It is an experience students want to repeat as well. The Catalysts program encourages graduates to come back, interact with current students and help out around u.lab. “We want to create this culture of collaborative creativity and spread that across the university, including staff and students,” said Schweitzer.

U.lab’s current project is Groundbreaker (http://www.groundbreaker.org.au/), a series of debates on design and innovation running in Surry Hills, Sydney, until August 17. 

 

u.lab’s BIKETANK is featured in Object Magazine 62: Studios & Eco-Fashion

     

Issue 62 focuses on ‘studios’: we talk to architects Donovan Hill about exploring the site rather than the building, as well as architecture-based Healthabitat, about the process they use to merge health and design. Design thinking appears to be taking the world by storm as we highlight three practices using the emerging methodology in different ways: BikeTank, 24HRs2MC and Design Emergency. Meanwhile Collider merges art and design with their work for the likes of the Sydney Theatre Company and the 18th Biennale of Sydney.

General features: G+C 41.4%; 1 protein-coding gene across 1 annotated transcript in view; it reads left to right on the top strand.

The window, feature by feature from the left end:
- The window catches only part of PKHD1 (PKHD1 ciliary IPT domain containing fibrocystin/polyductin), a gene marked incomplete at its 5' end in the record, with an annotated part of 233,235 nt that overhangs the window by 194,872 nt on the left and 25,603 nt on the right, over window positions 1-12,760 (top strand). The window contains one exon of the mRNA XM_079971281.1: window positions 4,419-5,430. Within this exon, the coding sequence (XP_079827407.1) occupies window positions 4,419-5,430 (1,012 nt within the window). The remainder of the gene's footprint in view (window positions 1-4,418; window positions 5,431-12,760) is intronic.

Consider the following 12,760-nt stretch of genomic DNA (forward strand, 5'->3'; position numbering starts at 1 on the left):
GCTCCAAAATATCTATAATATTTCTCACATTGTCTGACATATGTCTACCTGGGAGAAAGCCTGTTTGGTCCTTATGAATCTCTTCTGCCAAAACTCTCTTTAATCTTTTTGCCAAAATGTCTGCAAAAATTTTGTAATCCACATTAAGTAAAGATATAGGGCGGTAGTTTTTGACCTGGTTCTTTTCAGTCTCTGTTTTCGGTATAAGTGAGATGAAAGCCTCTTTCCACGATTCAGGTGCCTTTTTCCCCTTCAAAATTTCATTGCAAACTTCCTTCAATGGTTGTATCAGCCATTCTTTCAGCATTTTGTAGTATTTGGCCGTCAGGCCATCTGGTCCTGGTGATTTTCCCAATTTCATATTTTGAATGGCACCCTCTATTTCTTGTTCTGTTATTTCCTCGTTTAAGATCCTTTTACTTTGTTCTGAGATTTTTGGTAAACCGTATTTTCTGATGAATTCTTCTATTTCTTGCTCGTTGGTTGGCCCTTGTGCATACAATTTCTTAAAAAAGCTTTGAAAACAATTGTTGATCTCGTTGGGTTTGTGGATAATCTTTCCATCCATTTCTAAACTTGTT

UTSpeaks: Shapeshifters – the new creatives. Public talk @ UTS Great Hall on 7 March @ 6pm

Shapeshifters - the new creatives

When: 7 March 2012 – 6:00pm – 8:00pm
Where: The Great Hall, level 5, UTS Tower
RSVP: 6 March 2012

RSVP NOW PDF

Is the global innovation movement challenging us to re-discover the innate creativity in all of us?

Can a holistic, trans-disciplinary approach to creativity improve our ability to solve problems, collaborate and share knowledge? How should we translate creative thinking into doing?

The 21st century presents us with a complex and competitive world, where nations are searching for processes that deliver innovation, creativity and solutions to our biggest challenges. Can Australia compete?

In this public forum, dynamic presenters, who embody a hybrid of creative industries and technology, investigate Australia’s position and future in creative innovation.

Forum Moderator – Hael Kobayashi